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I never cry at movies.   Never.   (Ok, maybe every now and then, but it’s pretty rare.  That scene in “Bride of Frankenstein” when she screams, and he looks so forlorn…that gets me misty eyed.   And when E.T. wakes up.   And when everyone in the control room and applauds in “Apollo 13.”   But that’s it.  Really.)   But Pixar’s newest almost got me in its first twenty minutes, and then absolutely gobsmacked me in its second hour.   I wept.  Like a baby.   You will, too.  

The movie opens with a scene that feels like standard Disney fare, as a young and spunky kid invades the life of a much shyer one.  They both harbor a deep love for adventure, and idolize one disgraced adventurer in particular.   In a masterful montage, those two grow up, and get married.   They have big plans for great adventure, but life interrupts, with its flat tires, and broken bones, and home repairs.   They are unable to have children.  And then they grow old, and he is left alone.  And if half the audience wasn’t in tears after the first twenty minutes of this movie, I’m a liar.   

And so he becomes a grumpy old man.   And because Pixar and director Pete Docter know what they’re doing, we feel a littly grumpy with him.   He stubbornly stays in the house where his whole life has happened, even as high rises go up around him.  A Cub Scout offers to assist him, in order to earn a merit badge, and he sends him off looking for an imaginary creature.  He clubs a construction worker with his cane, and is declared a public nuisance.  Then, the morning before he is carted off to a nursing home, he harnesses a kajillion balloons to his house and flies away.  

But this crazy act of imagination and visual wonder is just the beginning.   The old man and his stowaway – the faithful cub scout — make their way to South America, where they encounter a pack of talking dogs, a crusty old explorer hellbent on a mad mission, and a giant, dopey-looking, colored bird.   The bird chases the boy, the dogs chase the bird, the mad explorer orders the dogs around, the old man chases the bird, the mad explorer chases the old man…it’s all terrifically fun, it somewhat loopy and not quite as tightly plotted as we’ve come to expect from Pixar. 

But this isn’t really a movie about adventure; it’s a movie about the reasons for adventure.  I’m not going to describe the scene that brought strange salty wet stuff to my eyes, because I want you to be just as gobsmacked as I was, but it has to do with realizing that who you adventure with matter for more than where or how you adventure.   The old man, mostly against his will and in the midst of his grumping, gathers a small family around him – the boy, the bird, and a dog named Doug, and then must risk everything to keep his little family together.    In contrast to him is the old mad explorer – the one the old man had idolized as a youngster (which makes him, what, a hundred years old?) an acclaimed “adventurer” who has spent half a decade trying to prove his critics wrong and bring back the prize.   He is a cruel and lonely old man.   He has surrounded himself with dogs, and invented a collar that allows them to talk.   Apparently they are also superintelligent, as some of them can cook dinner and others can fly biplanes.   But they are still pretty dumb, and several tight moments hinge on the hero’s ability to distract or sidetrack them – reminding us that, after all, they are only dogs.   The old mad explorer is all alone, in spite of his manufactured family.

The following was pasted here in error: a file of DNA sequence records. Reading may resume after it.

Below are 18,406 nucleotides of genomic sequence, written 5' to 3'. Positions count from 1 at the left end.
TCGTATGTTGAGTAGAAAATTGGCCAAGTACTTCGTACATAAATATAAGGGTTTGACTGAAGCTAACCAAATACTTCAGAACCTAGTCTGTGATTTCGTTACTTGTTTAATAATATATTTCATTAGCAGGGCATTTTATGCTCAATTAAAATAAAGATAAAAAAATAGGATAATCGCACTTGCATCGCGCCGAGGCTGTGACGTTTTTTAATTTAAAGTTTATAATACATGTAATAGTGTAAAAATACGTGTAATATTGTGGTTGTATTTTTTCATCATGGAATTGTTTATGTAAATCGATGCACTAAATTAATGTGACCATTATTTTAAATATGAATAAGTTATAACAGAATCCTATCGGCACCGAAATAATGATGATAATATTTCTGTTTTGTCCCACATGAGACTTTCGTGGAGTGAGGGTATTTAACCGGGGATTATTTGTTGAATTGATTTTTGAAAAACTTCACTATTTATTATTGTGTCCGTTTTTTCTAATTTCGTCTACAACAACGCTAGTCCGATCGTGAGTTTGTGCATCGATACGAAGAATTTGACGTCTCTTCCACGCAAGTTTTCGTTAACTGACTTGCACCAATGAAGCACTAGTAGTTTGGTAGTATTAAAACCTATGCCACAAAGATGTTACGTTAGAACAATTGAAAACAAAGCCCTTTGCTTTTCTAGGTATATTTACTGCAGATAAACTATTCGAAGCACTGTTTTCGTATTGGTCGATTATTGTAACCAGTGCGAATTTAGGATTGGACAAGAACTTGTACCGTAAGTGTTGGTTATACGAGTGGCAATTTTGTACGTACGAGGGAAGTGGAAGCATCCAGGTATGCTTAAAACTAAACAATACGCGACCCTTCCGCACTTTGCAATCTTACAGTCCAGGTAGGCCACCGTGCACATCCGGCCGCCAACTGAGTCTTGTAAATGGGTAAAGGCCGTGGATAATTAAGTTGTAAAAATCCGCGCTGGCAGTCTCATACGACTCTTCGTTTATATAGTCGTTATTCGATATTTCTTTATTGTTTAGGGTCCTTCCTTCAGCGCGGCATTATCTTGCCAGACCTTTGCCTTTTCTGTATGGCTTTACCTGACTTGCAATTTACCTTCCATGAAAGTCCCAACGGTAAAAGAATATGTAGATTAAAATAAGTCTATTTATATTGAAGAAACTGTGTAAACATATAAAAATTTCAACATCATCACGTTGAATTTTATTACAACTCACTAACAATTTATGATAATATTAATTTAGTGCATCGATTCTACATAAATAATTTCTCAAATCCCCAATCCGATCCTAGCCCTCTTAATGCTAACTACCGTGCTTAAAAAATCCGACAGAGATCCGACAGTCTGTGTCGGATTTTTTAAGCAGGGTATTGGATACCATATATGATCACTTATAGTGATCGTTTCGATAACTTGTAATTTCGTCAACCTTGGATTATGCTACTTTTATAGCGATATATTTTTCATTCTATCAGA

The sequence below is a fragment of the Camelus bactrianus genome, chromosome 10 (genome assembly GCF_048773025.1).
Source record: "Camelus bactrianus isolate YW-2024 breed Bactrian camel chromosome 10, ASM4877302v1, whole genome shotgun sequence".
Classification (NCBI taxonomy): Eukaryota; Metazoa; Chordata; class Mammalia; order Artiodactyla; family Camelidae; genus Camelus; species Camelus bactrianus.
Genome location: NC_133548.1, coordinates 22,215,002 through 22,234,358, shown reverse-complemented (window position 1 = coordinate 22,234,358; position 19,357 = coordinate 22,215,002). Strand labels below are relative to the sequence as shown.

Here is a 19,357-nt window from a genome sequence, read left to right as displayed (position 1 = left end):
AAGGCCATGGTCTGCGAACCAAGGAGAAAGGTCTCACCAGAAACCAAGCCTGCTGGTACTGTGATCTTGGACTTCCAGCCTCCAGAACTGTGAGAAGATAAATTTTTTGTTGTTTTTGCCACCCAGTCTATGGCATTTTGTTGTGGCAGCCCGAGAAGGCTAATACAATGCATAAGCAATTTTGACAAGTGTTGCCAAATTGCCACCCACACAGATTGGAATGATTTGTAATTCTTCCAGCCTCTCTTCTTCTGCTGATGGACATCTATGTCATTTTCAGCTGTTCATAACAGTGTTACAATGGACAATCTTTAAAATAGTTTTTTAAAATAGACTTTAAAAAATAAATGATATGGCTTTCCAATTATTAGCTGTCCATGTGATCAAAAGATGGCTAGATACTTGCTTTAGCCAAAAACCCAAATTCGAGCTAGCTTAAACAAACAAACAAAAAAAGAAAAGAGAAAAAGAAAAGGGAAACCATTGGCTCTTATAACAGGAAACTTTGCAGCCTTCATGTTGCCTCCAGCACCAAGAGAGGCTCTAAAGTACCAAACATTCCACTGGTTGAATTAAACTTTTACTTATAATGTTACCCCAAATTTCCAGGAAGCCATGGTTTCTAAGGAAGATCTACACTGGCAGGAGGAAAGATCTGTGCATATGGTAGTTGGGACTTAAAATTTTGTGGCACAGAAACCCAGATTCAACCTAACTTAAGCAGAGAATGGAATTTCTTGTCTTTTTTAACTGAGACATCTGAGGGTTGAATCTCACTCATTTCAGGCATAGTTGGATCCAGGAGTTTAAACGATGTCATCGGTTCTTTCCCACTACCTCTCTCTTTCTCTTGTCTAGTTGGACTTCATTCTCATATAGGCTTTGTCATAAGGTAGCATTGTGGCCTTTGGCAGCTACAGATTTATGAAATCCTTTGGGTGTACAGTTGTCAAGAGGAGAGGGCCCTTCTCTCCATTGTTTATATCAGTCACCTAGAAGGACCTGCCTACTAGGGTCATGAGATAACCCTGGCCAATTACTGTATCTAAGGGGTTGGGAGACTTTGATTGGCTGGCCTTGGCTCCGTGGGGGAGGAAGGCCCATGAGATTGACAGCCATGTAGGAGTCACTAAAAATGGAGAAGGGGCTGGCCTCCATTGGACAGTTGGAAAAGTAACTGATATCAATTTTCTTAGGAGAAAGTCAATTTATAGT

That may seem like quite a bit of film-critic analysis for a film about a house carried around by colorful balloons, but one of the joys of watching Pixar is discovering the themes underneath the impeccable storytelling.   “Up” is hugely fun, absolutely beautifully animated, and, yes, sweet and soft.   It is also a great story well-told, with solid themes that endure long after animation techniques have changed and plot devices have been forgotten.    



  • if Pixar movies – Wall-E, Ratatouille, The Incredibles, Finding Nemo, Toy Story) are the highlight of your summer and films you eagerly anticipate.   “Up” measures up. 
  • if you need a good cry from a sweet movie.
  • if you have kids.  
  • if you like funny, fun, sweet, clever adventure movies. 


Not Recommended


  • if you hate crying in movies.  
  • if you’re too cool to see “kid’s movies,”  and need to stay at home and get over yourself.  
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Posted in All Reviews.

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